Scripture knows nothing of "faithful loners." Scriptural faith is lived in the midst of people; it revolves around relations with others. No sacred author recommends a "cloistered" lifestyle. Though biblical people sometimes go out into "the desert," they only use the experience as a tool to orient their hearts and heads for an eventual return to town.

None would agree with the famous Thomas a Kempis statement, "Whenever I am among men, I return less a man." Page after scriptural page, we hear that perfection consists in developing relationships, not fleeing from them.

Prophetic role

The first reading (Ez 33:7-9) classically defines one of the essential ministries in the Hebrew Scriptures: prophet. "You, son of man," Yahweh proclaims, "I have appointed watchman for the house of Israel; when you hear me say anything, you shall warn them for me." Like a watchman, a prophet exists only for the good of others.

A prophet’s relationship with the people is assumed to be so tight Yahweh must assure Ezekiel that, if he does his job but the people don’t listen to his warning, he won’t suffer the people’s fate.

Paul, coming from a Pharisee background of obeying 613 Torah laws, knows that people who revolve their faith around following rules and regulations often shove relationship into the background. That’s why he always reminds his Christian communities that love is an essential obligation of faith (Rom 13:8-14).

"Owe nothing to anyone," he writes to the Romans, "except to love one another, for the one who loves another has fulfilled the law. The commandments...are summed up in this saying: ‘You shall love your neighbor as yourself.’"

Some well-meaning, but biblically deficient Christians forget that when Paul (and Jesus) tell us to love our neighbors as ourselves, they’re not giving a new commandment. They’re simply calling our attention to what the Jewish law itself commands in Leviticus. The responsibility to love one’s neighbor as one’s self is central to the Torah. That fact alone tells us that the temptation to separate religious obligations from relationships has been around for a long, long time.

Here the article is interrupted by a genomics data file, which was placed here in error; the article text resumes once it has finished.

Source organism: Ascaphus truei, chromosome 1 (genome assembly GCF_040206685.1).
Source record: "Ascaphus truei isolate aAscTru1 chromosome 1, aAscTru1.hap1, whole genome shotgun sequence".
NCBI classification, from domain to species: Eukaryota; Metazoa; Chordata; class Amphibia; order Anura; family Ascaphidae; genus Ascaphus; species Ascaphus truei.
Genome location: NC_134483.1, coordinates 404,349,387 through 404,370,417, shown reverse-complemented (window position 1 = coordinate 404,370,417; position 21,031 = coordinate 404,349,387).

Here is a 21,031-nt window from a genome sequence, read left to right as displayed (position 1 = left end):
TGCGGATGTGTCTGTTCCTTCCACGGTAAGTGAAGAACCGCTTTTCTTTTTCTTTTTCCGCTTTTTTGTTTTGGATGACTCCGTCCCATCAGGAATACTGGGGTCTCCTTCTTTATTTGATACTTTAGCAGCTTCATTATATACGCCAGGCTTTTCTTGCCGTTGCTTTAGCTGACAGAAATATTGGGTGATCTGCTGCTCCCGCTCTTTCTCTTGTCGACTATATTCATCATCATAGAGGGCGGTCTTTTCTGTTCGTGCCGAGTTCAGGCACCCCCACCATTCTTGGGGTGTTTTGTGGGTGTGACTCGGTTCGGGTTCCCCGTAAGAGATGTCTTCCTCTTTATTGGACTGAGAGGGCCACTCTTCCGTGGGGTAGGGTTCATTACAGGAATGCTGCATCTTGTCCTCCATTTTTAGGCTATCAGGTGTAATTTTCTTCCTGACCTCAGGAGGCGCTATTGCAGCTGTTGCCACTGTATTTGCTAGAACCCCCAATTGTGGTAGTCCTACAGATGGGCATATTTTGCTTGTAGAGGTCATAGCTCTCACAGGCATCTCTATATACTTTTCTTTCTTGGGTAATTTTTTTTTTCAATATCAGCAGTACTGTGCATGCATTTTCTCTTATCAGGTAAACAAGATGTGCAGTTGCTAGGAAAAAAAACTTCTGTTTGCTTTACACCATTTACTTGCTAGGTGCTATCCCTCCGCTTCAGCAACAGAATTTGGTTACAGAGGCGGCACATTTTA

Matthew implicitly demonstrates why this temptation exists (Mt 18;15-20). Relationships are messy; rules and regulations are neat. By the time Matthew writes, more than 45 years after Jesus’ death and resurrection, Christian communities have experienced their share of messy, relationship-centered problems. The gospel is triggered by one of them.

All together

"If your brother sins against you," Jesus commands, "go and tell him his fault between you and him alone." If the situation gets confrontational, don’t retreat. Simply involve more people; first "one or two others," then eventually "the church."

When we listen carefully to this passage, we hear Jesus proclaim His great faith in the community: "Amen, I say to you, if two of you agree on earth about anything for which they are to pray, it shall be granted to them by my heavenly Father. For where two or three are gathered together in my name, there am I in the midst of them."

The sole reason we’re able to discover the risen Jesus in the Christian community is because Jesus wishes to be present in that community.

Since the only Jesus we know is the risen Jesus, we can easily overlook the "messy dimensions" of the historical Jesus. I doubt He took a shower every day, used deodorant, brushed His teeth after meals, or always said things people like. Trying to experience the risen Jesus in the historical people around us might help us understand why so any people originally rejected the historical Jesus.

Those who reject the "messy" community today probably would have rejected the "messy" Jesus 2,000 years ago.